Utah Mining Districts at Your Fingertips
By Ken Krahulec
New Utah Geological Survey Products
The Utah Geological Survey (UGS) has produced two new up-to-date, web-available products on the mining districts of Utah. The first is an interactive web page that allows you to explore Utah’s 185 mining districts and learn about the metallic resources of each district, what metals were produced, when the district produced, and the estimated total production value of each district based on recent average metal prices. A particularly useful component to this interactive map is a one-page summary of each district that includes information on history, metals produced, production significance, most important mines, recognized ore deposit types, and geological setting. The summaries also provide a few key references to get the interested reader started on researching more detailed information about the district’s geology and ore deposits. The U.S. Bureau of Land Management helped fund the development of this web page.
The second new product is UGS Open-File Report 695, which has all 185 one-page mining district summaries along with introductory information and an overview of the importance of Utah’s metal production. A 1:1,000,000-scale map of Utah displays all the mining districts and represents the first update to the Utah mining district map since 1983. On the map, each district is color-coded to the total district production value, ranging from zero to greater than $1 billion, and labeled with the district name and primary mineral commodities produced. Appendices list the 38 ore deposit types recognized in the state, chemical formulas of over 200 minerals found in Utah, and abbreviations for the chemical elements used in the text.
The Utah mining districts report includes some interesting findings and statistical information:
- Utah is the third largest metal producing state in the U.S., behind Arizona and Nevada, in terms of total historical production.
- For the major base and precious metals, Utah ranks second in the U.S. in the historical production of copper and silver, third in lead, fifth in gold, and ninth in zinc.
- Historically, Utah is the largest beryllium and magnesium producing state in the U.S., as well as second largest vanadium, third largest molybdenum and uranium, and fourth largest iron producer.
- Utah’s total historical metal production value, at recent estimated metal prices, is approximately $217 billion.
- Utah’s most valuable metals in decreasing order of importance are copper, gold, molybdenum, silver, lead, iron, zinc, uranium, beryllium, vanadium, manganese, and tungsten.
Utah Mining Summary
The Bingham mining district in the Oquirrh Mountains of southwestern Salt Lake County is, by far, Utah’s most significant mining district. The Bingham Canyon open-pit mine is recognized as the first open-pit porphyry copper mine in the world, and porphyry copper mines are currently the world’s most important copper producers. Bingham is also the most productive mining district in the U.S. The district has sustained production for over 150 years, and Bingham’s total historical production value is approximately $174 billion and accounts for about 80 percent of Utah’s total historical production value.
The other most productive Utah districts that have over $1 billion of metal production at current metal prices include Park City (2), Main Tintic (3), Iron Springs (4), East Tintic (5), Mercur (6), Spor Mountain (7), and Lisbon Valley (8). Rounding out the top 10 but with less than $1 billion in production value are the San Francisco (9) and Ophir (10) districts.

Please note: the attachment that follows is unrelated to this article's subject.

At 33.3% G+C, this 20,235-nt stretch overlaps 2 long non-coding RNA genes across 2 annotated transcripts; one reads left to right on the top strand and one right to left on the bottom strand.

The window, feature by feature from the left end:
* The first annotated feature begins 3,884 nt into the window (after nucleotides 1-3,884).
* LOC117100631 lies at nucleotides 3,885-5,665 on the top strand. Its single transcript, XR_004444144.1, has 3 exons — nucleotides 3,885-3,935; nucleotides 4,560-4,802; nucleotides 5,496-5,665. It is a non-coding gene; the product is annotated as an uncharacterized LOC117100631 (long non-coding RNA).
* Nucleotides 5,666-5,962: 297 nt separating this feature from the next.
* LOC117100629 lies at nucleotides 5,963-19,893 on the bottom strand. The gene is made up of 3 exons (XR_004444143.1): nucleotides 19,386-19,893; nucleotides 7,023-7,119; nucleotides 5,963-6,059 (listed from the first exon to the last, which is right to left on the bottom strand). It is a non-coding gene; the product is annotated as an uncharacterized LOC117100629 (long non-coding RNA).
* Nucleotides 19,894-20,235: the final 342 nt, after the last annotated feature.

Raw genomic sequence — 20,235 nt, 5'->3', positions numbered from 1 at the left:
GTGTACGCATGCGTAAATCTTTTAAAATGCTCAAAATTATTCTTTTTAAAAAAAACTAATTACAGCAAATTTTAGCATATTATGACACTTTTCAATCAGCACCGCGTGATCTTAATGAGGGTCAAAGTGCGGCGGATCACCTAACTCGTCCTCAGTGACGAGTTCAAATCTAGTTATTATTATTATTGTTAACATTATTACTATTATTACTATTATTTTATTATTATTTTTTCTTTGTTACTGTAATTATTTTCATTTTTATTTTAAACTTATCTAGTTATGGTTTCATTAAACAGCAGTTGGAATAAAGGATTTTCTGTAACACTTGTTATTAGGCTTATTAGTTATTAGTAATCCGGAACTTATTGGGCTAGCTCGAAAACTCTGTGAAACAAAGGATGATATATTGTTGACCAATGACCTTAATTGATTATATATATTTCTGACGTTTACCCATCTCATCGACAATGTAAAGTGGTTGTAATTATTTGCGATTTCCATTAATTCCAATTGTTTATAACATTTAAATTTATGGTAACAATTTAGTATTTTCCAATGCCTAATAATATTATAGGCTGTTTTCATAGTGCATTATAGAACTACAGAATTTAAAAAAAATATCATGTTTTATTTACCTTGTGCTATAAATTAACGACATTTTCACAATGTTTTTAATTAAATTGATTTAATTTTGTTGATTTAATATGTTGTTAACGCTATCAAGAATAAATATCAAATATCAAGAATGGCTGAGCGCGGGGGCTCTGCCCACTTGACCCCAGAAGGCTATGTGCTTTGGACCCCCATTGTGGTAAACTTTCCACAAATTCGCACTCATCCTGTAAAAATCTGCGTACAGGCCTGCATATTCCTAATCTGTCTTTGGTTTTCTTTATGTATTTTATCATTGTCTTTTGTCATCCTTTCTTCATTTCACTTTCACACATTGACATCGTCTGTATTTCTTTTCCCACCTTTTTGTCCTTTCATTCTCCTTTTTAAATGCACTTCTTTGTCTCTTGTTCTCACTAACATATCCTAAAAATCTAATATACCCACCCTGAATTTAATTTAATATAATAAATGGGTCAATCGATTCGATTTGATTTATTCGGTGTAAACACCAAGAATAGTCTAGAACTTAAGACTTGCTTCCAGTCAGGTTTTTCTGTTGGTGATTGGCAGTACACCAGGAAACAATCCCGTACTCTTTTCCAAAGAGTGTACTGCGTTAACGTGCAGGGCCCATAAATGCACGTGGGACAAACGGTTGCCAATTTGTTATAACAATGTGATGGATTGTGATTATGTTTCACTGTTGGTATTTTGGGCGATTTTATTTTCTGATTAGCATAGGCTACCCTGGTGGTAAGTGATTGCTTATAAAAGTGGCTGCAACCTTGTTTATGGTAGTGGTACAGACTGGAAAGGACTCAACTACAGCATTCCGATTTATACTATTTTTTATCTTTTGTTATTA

Currently, the Bingham, Spor Mountain, Lisbon Valley, and Rocky districts all have mines in production. In addition, districts having significant ore reserves or subeconomic resources include the Bingham, Southwest Tintic, Pine Grove, Spor Mountain, Stockton, Iron Springs, Goldstrike, Tecoma, Gold Springs, Fish Springs, East Tintic, Rocky, Lisbon Valley, La Sal, and South Henry Mountain districts. Furthermore, Bingham, Goldstrike, Gold Springs, Rocky, San Francisco, Fish Springs, Southwest Tintic, and Gold Hill all have ongoing mineral exploration programs.
Another significant fact about Utah mining is that the Spor Mountain district in Juab County currently accounts for about 70 percent of the world’s beryllium production, as it has for the past three or four decades. This fact is particularly notable because beryllium is on the U.S. Department of the Interior’s list of 35 mineral commodities (released in May 2018) deemed critical to the U.S.
Other metals found in Utah on the Interior’s critical minerals list include rhenium, platinum, palladium, uranium, and vanadium. Bingham is the U.S.’s second largest producer of rhenium and also produces minor amounts of platinum and palladium. Utah has historically been an important producer of uranium and vanadium from sandstone-hosted deposits on the Colorado Plateau in southeastern Utah; however, these operations are currently on standby due to low prices. Recent increases in vanadium prices due to rapidly rising demand may change this situation.
As this summary suggests, Utah’s metallic deposits and mining history are significant. Given the importance of metals in our modern society and the reserves and resources available in the state, metallic mining should continue to be an important contributor to the Utah economy, potentially including future opportunities for rural Utah communities. Our hope is that the new interactive web page and open-file report will prove useful as up-to-date, accessible, and user-friendly introductions and guides to metallic ore deposits of Utah for public, industry, and government users.